The world is rapidly urbanising, drastically changing our consumer behaviour, entailing a profound change in our food systems from production to consumption. How food is produced, processed and consumed has a major impact on our environment and our well-being.
Our current food system
is responsible for 24% of anthropogenic greenhouse gas (GHG) emissions. Urban food consumption is a large source of these GHGs
and it is expected that by 2050 80% of all food
will be consumed in cities.
This year's International Nutrition Symposium
was all about urban transformation. Nicolas Bricas, member of IPES Food’s Expert Panel and senior scientist at CIRAD, framed the Symposium with the simple but key question: “How do we change the behaviour of consumers towards more sustainability?”
The double burden of malnutrition
The unsustainability of current food systems is also increasingly reflected in the impact on consumers and their health. The latest report on The State of Food Security and Nutrition in the World
shows that many regions and countries are increasingly dealing with multiple forms of malnutrition simultaneously. This coexistence of undernutrition, along with overweight and obesity, is referred to as the “double burden of malnutrition”.
Hibbah Osei-Kwasi, Postdoctoral Researcher on Health and Nutrition at the University of Sheffield, presented trends for Africa, showing that overweight and obesity and associated non-communicable diseases (NCDs) are much more prevalent in urban than in rural areas. This trend is often associated with a change in diets and exercise, generally referred to as the nutrition transition. The factors driving this change are however more complex and little understood. Much research conducted so far focuses on the individual behaviour. There is a lack of evidence on how environments drive dietary behaviour in Africa. Hibbah Osei-Kwasi and her team developed a food environment framework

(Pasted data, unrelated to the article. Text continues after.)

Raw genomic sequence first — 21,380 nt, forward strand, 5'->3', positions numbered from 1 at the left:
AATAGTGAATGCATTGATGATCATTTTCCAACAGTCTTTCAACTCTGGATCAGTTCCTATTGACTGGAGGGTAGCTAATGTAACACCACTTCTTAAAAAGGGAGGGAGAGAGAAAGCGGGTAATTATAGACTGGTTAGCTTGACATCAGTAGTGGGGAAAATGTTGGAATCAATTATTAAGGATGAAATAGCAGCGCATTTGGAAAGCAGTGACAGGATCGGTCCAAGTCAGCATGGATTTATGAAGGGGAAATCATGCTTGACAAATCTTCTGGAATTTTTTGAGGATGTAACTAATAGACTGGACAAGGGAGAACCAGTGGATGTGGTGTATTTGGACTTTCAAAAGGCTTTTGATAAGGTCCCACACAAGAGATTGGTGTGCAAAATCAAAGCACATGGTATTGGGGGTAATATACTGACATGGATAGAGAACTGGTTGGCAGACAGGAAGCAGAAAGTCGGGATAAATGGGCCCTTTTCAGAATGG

to better understand the multiple factors driving dietary changes in urban Africa. Applied in Ghana and Kenya, the framework reveals that food prices have a direct effect on food choices. But other factors such as traditional taboos and women’s empowerment also play an important role in diets.
Poverty exacerbates malnutrition in all its forms
Beyond urbanisation, poverty has a strong influence on diets, exacerbating malnutrition. Cecilia Tacoli, Senior Associate at the International Institute for Environment and Development (IIED), stressed the importance of analysing poverty in its multiple dimensions to understand its impact on malnutrition, obesity and hunger. While low income is a major factor in understanding the impact of poverty, other elements, such as reliability on precarious informal employment, inadequate housing, lack of access to hygiene and sanitation, as well as the physical distance to basic public services and workplaces, all constitute dimensions of poverty that shape the diet and nutrition of the urban poor. The nutritional transition model, therefore, can help us understand the linkages between urbanisation, food systems and dietary changes; however, Tacoli argued, it needs to be applied using a disaggregated and place-based lens. People in informal settlements for example, live in an environment that influences their dietary choices differently from a person living in another area of town. Such a more nuanced perspective questions the advantages that are often attributed to living in cities, such as proximity to health centres and better food availability.